Hong Kong Travel Guide

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Hong Kong's official languages are Cantonese and English.

Cantonese is the main language spoken by locals. The Hong Kong variant is basically the same as in Guangzhou on the mainland but tends to incorporate some English words and slang, which frequently sounds strange to other Cantonese speakers. (Like "我唔sure得唔得", means "I am not sure if it's okay") Cantonese is the lingua franca in many overseas Chinese communities and Guangdong and Guangxi province. Like all Chinese languages, Cantonese is a tonal language and definitely not easy for foreigners to master, but locals always appreciate any effort by visitors to speak it, so learning a few simple greetings will get you acquainted with locals much more easily.

Unlike Hanyu Pinyin - standard romanization system for phoneticizing Mandarin, Cantonese so far hasn't developed a well recognised romanization system and local people seldom bother to learn them. However, some accurate phonetics system do exist for learners, such as the Yale system or Jyutpin.

As a former British colony, English is the most common second language, and while it is far from ubiquitous, your chances of encountering an English speaker in Hong Kong are still much better than in other East Asian cities. Education in English begins in kindergarten, and fluency in English is often a prerequisite for securing a good job. As a result, English is spoken fluently by most professionals and business people. In contrast, English proficiency tends to be more limited among the average working class person, particularly outside the main tourist areas. In addition, while many people can understand written English pretty well, they may not necessarily be comfortable speaking it. Nevertheless, most locals under the age of 40 (and many over that as well) know enough English for basic communication, while younger locals under the age of 30 often speak good English. To improve your chances of being understood, speak slowly, stick to basic words and sentences and avoid using slang.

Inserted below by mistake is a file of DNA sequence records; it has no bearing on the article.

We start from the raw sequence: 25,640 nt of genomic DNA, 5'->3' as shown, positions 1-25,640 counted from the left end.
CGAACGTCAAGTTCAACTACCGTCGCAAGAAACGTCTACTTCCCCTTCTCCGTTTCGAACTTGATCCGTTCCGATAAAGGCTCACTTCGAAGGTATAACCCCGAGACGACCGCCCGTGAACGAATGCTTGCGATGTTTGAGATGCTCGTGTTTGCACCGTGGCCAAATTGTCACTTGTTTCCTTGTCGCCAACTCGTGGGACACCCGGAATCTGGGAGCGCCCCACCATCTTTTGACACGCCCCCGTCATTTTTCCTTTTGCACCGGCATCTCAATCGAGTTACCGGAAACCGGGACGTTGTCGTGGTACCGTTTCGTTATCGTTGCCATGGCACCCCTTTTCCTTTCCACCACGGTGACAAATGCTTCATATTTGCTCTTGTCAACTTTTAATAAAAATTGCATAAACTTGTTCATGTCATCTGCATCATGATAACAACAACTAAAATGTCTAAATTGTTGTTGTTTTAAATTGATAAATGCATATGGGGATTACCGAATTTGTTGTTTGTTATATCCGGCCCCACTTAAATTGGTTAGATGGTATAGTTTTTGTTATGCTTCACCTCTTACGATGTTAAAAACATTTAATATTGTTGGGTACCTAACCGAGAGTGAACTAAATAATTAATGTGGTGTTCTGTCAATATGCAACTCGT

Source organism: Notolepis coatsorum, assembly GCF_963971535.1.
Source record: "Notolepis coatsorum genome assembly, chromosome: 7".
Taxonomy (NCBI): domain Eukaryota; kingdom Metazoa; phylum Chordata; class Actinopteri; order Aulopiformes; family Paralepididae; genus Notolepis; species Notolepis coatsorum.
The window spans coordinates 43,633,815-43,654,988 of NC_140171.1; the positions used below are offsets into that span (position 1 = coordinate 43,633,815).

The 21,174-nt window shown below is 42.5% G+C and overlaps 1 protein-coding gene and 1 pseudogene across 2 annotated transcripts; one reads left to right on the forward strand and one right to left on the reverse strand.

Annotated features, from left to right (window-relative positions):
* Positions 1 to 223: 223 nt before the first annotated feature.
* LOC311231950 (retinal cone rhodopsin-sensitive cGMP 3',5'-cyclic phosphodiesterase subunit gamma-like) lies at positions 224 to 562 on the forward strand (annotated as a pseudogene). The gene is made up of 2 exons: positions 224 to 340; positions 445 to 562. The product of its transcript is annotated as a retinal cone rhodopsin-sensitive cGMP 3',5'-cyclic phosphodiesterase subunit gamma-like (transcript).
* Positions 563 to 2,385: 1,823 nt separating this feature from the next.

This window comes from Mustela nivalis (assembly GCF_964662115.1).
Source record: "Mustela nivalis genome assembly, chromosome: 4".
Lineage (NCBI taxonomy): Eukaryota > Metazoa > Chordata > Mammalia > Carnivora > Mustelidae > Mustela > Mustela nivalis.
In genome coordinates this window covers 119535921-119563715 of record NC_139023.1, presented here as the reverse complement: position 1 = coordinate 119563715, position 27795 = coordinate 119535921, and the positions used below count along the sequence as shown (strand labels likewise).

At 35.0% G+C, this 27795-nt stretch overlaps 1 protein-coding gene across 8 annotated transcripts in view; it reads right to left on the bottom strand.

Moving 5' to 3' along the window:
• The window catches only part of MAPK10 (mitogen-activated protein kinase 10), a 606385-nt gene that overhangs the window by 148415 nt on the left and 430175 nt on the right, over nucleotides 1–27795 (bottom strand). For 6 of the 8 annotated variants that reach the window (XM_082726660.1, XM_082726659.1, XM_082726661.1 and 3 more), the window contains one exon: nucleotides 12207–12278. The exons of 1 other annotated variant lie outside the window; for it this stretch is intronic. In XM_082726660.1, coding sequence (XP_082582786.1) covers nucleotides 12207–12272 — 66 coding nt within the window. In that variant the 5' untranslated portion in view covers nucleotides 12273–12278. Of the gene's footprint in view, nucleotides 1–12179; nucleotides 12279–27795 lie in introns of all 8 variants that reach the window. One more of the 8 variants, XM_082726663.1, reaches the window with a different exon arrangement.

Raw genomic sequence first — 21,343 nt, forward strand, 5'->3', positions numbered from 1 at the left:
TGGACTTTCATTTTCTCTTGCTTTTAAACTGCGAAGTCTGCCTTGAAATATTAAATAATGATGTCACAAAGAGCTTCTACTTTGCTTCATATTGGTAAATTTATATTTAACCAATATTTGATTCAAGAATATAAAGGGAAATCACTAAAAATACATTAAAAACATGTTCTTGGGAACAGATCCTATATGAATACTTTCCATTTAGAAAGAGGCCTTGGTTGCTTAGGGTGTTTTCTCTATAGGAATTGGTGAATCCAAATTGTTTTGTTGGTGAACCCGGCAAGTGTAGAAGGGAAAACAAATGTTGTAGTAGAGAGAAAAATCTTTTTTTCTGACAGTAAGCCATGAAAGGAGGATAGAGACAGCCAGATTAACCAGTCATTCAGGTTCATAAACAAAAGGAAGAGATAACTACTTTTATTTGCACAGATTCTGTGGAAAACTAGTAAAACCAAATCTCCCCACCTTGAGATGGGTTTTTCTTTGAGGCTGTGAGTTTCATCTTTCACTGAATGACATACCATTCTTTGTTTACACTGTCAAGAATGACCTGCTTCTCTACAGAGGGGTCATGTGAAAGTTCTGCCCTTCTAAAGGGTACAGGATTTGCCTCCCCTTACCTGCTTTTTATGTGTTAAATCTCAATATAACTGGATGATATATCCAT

As English is an official language of Hong Kong, government offices are required by law to have English-speaking staff on duty. There are two terrestrial English language TV stations: TVB Pearl and ATV World. English-language films in cinemas are almost always shown with the original soundtrack and Chinese subtitles, though children's films, especially animations, are often dubbed into Cantonese. British English is still widely used in Hong Kong, especially in government and legal documents. In the media, the South China Morning Post and both terrestrial TV channels use British English. Place names, such as Victoria Harbour (not Harbor) serve as a record of Hong Kong's colonial heritage. Also, modern buildings, such as the International Finance Centre (not Center) maintain the tradition of using British spellings. Most secondary and tertiary institutions adopt English for instruction, even though in most cases lectures are conducted in Cantonese.

It is also important to note that many English street names are seldom used among local people including those who can speak fluent English. Before you go anywhere, ask hotel staff to write down the street names using Chinese characters.

Although the majority of Hong Kong people are not fluent in Mandarin, they can usually understand it to some degree. Mandarin has been compulsory in all public schools since the handover, and with the huge influx of mainland tourists many people in the tourist industry will often speak Mandarin. Most shops in the main tourist areas as well as all government offices will have Mandarin-speaking staff on duty.

All official signs are bilingual in Chinese and English. Under the "one country, two systems" policy, Hong Kong continues to use traditional Chinese characters, and not the simplified Chinese characters used in the mainland.


source: Wikivoyage

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